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Japanese Cuisine,
Kombu Seaweed, and Umami

Kombu, a type of seaweed, is used in most Japanese foods and is the basis of the seasoning. The unique Umami (savory taste) of Japanese foods cannot be achieved without kombu, the “secret ingredient.”

What is Umami?

Umami, the savory flavor found in kombu kelp, is regarded as one of the five basic tastes. Previously, there were only four basic tastes, but kombu kelp possesses a taste that simply could not be categorized in any one of those tastes. This delightful taste, which is abundant in kombu kelp, was named Umami and has since become the fifth basic taste.

Discovery of Umami

Professor Ikeda of Tokyo Imperial University, who focused on the fact that Japanese food had used kombu kelp for soup stock since ancient times, conducted research to understand the secret of the taste of kombu kelp stock. In 1908, he discovered that kombu kelp's taste came from the Umami component. Umami was discovered in Japan, so then the term Umami began to be used internationally after the First International Symposium on Umami in 1985.

A Synergy of Umami

Kombu seaweed contains glutamic acids, which are the basis of Umami. Combine that with inosinic acids in meats or bonito flakes、along with guanylic acids in shiitake mushrooms, and you get a synergy of Umami; each acid bringing out the best flavors in the others. The secret to great cooking lies in combining Umami.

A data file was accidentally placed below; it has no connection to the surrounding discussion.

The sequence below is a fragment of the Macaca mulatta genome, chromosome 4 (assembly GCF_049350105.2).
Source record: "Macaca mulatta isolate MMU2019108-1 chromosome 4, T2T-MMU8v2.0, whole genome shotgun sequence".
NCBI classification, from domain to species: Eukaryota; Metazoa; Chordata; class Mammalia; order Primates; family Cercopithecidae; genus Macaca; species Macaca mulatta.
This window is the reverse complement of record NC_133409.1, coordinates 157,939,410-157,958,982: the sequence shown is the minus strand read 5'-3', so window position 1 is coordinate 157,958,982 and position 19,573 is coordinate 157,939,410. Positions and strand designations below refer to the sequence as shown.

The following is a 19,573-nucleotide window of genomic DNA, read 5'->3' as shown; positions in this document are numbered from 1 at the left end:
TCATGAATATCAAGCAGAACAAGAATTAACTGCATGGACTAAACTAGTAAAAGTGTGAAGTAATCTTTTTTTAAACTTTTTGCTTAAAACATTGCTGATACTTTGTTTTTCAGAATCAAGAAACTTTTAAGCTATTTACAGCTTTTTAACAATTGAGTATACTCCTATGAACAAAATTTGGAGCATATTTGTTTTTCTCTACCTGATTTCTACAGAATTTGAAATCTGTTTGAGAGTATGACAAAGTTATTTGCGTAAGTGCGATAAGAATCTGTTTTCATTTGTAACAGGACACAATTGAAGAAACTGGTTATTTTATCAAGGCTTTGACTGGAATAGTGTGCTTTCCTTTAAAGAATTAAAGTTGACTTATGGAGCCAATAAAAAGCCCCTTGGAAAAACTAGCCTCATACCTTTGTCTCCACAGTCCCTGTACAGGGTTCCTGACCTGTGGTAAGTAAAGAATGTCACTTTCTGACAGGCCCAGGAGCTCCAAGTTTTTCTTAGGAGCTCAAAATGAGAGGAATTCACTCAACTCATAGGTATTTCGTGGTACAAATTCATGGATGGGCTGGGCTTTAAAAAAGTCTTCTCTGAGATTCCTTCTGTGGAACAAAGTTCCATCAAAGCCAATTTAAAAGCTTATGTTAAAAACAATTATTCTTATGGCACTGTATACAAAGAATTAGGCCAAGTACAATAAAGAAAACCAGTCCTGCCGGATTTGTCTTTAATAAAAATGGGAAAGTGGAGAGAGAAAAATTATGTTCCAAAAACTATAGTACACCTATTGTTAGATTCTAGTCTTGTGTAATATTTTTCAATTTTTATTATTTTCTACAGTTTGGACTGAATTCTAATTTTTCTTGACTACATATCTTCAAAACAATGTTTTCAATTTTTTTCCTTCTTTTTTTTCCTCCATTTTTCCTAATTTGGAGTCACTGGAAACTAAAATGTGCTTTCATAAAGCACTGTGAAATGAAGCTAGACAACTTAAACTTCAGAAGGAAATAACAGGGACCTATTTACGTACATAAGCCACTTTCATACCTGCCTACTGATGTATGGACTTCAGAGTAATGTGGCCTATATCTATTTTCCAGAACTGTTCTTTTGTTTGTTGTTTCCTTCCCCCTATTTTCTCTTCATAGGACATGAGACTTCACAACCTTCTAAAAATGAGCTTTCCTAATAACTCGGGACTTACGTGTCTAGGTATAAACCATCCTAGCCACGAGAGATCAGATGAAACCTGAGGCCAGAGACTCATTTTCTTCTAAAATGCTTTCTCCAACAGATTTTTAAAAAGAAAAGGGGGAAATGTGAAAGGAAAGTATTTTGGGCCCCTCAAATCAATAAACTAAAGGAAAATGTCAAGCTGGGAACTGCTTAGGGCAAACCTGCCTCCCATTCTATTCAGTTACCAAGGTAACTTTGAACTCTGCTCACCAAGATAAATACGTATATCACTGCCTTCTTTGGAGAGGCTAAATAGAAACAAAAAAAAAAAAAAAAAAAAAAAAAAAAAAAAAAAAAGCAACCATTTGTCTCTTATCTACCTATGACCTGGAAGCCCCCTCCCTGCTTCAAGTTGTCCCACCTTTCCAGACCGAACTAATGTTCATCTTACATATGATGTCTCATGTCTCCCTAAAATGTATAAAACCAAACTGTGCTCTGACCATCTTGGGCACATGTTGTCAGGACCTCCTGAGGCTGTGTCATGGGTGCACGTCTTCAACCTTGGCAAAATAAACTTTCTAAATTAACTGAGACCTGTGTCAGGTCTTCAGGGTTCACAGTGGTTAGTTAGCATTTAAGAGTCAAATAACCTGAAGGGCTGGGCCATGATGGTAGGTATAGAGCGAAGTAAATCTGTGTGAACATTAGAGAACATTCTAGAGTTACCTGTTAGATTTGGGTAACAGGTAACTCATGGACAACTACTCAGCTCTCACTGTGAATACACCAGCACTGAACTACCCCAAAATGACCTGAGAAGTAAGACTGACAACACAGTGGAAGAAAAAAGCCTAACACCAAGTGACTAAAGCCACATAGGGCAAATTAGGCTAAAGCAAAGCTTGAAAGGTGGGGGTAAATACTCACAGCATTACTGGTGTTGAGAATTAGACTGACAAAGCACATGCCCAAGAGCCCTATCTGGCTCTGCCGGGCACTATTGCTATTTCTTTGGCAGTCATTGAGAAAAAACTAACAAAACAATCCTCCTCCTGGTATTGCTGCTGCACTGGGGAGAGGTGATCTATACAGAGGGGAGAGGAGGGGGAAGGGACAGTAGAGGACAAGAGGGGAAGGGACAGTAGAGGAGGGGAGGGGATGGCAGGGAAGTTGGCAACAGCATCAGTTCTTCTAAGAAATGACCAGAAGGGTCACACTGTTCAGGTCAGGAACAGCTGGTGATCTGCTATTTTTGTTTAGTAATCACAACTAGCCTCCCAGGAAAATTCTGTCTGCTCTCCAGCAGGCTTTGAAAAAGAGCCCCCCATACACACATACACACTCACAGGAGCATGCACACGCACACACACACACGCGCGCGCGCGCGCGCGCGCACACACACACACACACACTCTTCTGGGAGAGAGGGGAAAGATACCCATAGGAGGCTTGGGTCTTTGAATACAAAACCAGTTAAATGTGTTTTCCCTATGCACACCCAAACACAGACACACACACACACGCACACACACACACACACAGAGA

A Synergy of Umami in Japan
Kombu + Meat, Bonito, Shiitake mushroom
Grutamic Acid Inosynic / Guanylic Acid

The synergistic effect of Umami is used throughout the world. Stock, which is the base of all dishes around the world, uses the synergistic effect of flavors. The Umami found in kombu seaweeds are known and used worldwide.

A Synergy of Umami in Europe
Celery, Onions, Carrots + Meats
Grutamic Acid Inosynic Acid
A Synergy of Umami in China
Chinese cabbage, Welsh onions + Chicken, Scallop eyes
Grutamic Acid Inosynic Acid
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